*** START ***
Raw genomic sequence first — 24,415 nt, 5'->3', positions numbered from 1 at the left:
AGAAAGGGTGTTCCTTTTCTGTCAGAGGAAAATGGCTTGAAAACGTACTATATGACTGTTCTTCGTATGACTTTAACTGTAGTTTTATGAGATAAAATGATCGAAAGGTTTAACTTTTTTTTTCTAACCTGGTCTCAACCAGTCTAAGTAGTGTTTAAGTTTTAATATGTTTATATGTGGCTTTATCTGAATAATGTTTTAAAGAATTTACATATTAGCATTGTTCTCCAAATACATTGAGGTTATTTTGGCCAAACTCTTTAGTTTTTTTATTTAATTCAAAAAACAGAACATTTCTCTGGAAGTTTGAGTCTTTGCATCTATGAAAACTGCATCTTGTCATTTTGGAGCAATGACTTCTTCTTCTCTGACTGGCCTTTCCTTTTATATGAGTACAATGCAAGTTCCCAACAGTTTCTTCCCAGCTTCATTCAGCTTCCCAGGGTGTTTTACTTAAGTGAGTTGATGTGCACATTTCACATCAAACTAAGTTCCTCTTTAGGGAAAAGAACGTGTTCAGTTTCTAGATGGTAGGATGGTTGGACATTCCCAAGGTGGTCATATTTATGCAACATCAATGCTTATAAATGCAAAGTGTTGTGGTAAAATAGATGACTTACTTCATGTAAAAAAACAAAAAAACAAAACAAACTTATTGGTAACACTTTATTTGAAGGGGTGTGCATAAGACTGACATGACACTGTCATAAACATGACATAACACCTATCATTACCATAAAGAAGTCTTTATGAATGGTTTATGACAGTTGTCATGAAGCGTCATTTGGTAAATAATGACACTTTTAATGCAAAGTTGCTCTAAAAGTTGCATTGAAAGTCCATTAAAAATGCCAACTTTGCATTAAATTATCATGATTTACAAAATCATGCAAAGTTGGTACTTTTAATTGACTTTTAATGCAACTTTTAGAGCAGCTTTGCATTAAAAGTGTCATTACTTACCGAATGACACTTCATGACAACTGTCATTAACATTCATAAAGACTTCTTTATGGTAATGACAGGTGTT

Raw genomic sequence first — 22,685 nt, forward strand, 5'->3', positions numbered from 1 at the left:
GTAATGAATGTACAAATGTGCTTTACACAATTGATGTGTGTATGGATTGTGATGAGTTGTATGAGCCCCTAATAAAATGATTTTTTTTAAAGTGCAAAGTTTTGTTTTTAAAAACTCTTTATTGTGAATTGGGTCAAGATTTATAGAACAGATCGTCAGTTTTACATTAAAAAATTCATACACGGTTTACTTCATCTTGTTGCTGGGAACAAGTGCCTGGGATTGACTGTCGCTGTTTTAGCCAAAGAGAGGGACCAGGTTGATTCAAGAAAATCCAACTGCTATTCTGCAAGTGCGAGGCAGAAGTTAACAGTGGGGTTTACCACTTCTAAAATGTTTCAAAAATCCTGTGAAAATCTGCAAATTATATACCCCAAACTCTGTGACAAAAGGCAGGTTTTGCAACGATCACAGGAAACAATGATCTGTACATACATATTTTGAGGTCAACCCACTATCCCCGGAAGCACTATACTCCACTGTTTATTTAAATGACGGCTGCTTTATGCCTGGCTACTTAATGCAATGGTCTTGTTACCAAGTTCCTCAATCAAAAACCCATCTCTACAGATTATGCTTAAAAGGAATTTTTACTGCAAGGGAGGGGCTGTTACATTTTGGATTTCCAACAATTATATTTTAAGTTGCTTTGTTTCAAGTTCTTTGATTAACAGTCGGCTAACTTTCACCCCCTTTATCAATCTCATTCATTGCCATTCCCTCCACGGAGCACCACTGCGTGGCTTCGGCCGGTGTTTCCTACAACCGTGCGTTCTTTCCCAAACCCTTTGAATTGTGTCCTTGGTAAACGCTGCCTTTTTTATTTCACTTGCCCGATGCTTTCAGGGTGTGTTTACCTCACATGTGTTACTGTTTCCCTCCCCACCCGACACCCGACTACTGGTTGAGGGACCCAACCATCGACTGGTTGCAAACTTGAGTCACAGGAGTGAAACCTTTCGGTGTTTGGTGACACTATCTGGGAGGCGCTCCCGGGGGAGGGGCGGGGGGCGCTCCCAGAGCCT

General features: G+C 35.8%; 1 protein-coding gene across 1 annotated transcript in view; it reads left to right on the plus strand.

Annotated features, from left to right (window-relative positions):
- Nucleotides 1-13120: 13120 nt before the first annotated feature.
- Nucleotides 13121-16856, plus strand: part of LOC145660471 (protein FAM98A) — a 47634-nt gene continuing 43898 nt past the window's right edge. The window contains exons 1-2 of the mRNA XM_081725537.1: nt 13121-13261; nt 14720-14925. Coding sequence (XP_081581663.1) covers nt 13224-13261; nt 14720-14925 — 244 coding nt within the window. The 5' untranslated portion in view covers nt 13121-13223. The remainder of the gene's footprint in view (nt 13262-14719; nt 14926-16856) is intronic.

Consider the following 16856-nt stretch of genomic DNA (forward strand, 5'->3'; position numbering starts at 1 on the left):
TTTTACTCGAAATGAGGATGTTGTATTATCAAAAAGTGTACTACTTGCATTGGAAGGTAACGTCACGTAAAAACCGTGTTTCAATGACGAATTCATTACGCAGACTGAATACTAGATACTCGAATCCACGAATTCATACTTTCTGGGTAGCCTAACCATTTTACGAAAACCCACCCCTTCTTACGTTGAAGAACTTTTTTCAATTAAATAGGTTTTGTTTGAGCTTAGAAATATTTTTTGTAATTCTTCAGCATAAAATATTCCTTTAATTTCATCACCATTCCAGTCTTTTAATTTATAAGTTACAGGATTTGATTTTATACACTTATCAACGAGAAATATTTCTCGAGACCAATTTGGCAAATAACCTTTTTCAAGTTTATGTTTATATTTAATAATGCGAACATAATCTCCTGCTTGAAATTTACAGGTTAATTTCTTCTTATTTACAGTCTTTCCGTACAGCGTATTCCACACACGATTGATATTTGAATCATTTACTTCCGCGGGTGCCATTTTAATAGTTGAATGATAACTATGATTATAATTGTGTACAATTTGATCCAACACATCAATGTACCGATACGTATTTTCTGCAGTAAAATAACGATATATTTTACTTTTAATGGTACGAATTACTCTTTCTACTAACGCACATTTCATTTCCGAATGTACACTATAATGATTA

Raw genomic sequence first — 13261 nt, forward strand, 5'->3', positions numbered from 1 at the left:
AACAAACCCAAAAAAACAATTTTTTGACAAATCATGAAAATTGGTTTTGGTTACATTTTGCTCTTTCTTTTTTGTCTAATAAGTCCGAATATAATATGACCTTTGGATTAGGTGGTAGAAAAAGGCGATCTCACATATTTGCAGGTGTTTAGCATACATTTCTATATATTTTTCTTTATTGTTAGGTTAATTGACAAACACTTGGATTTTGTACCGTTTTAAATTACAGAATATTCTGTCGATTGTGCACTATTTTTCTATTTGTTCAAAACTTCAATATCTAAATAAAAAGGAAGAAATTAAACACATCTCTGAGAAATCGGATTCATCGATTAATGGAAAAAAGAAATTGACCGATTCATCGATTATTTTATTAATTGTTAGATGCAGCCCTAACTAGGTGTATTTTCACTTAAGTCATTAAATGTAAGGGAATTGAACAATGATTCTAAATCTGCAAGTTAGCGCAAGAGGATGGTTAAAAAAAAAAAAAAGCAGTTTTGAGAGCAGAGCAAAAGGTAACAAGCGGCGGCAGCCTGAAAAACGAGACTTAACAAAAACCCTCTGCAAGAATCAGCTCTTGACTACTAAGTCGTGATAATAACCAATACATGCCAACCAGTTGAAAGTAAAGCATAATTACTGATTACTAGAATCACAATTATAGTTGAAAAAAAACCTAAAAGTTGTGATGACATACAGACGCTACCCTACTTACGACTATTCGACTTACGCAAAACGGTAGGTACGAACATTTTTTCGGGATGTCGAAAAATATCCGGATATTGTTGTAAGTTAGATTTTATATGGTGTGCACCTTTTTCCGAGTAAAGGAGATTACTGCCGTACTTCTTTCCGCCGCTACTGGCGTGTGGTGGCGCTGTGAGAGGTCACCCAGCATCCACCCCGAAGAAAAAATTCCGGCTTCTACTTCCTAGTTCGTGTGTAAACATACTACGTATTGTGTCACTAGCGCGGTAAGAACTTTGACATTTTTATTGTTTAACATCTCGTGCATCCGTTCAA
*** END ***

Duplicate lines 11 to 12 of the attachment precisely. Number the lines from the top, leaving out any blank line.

Raw genomic sequence first — 13261 nt, forward strand, 5'->3', positions numbered from 1 at the left:
AACAAACCCAAAAAAACAATTTTTTGACAAATCATGAAAATTGGTTTTGGTTACATTTTGCTCTTTCTTTTTTGTCTAATAAGTCCGAATATAATATGACCTTTGGATTAGGTGGTAGAAAAAGGCGATCTCACATATTTGCAGGTGTTTAGCATACATTTCTATATATTTTTCTTTATTGTTAGGTTAATTGACAAACACTTGGATTTTGTACCGTTTTAAATTACAGAATATTCTGTCGATTGTGCACTATTTTTCTATTTGTTCAAAACTTCAATATCTAAATAAAAAGGAAGAAATTAAACACATCTCTGAGAAATCGGATTCATCGATTAATGGAAAAAAGAAATTGACCGATTCATCGATTATTTTATTAATTGTTAGATGCAGCCCTAACTAGGTGTATTTTCACTTAAGTCATTAAATGTAAGGGAATTGAACAATGATTCTAAATCTGCAAGTTAGCGCAAGAGGATGGTTAAAAAAAAAAAAAAGCAGTTTTGAGAGCAGAGCAAAAGGTAACAAGCGGCGGCAGCCTGAAAAACGAGACTTAACAAAAACCCTCTGCAAGAATCAGCTCTTGACTACTAAGTCGTGATAATAACCAATACATGCCAACCAGTTGAAAGTAAAGCATAATTACTGATTACTAGAATCACAATTATAGTTGAAAAAAAACCTAAAAGTTGTGATGACATACAGACGCTACCCTACTTACGACTATTCGACTTACGCAAAACGGTAGGTACGAACATTTTTTCGGGATGTCGAAAAATATCCGGATATTGTTGTAAGTTAGATTTTATATGGTGTGCACCTTTTTCCGAGTAAAGGAGATTACTGCCGTACTTCTTTCCGCCGCTACTGGCGTGTGGTGGCGCTGTGAGAGGTCACCCAGCATCCACCCCGAAGAAAAAATTCCGGCTTCTACTTCCTAGTTCGTGTGTAAACATACTACGTATTGTGTCACTAGCGCGGTAAGAACTTTGACATTTTTATTGTTTAACATCTCGTGCATCCGTTCAA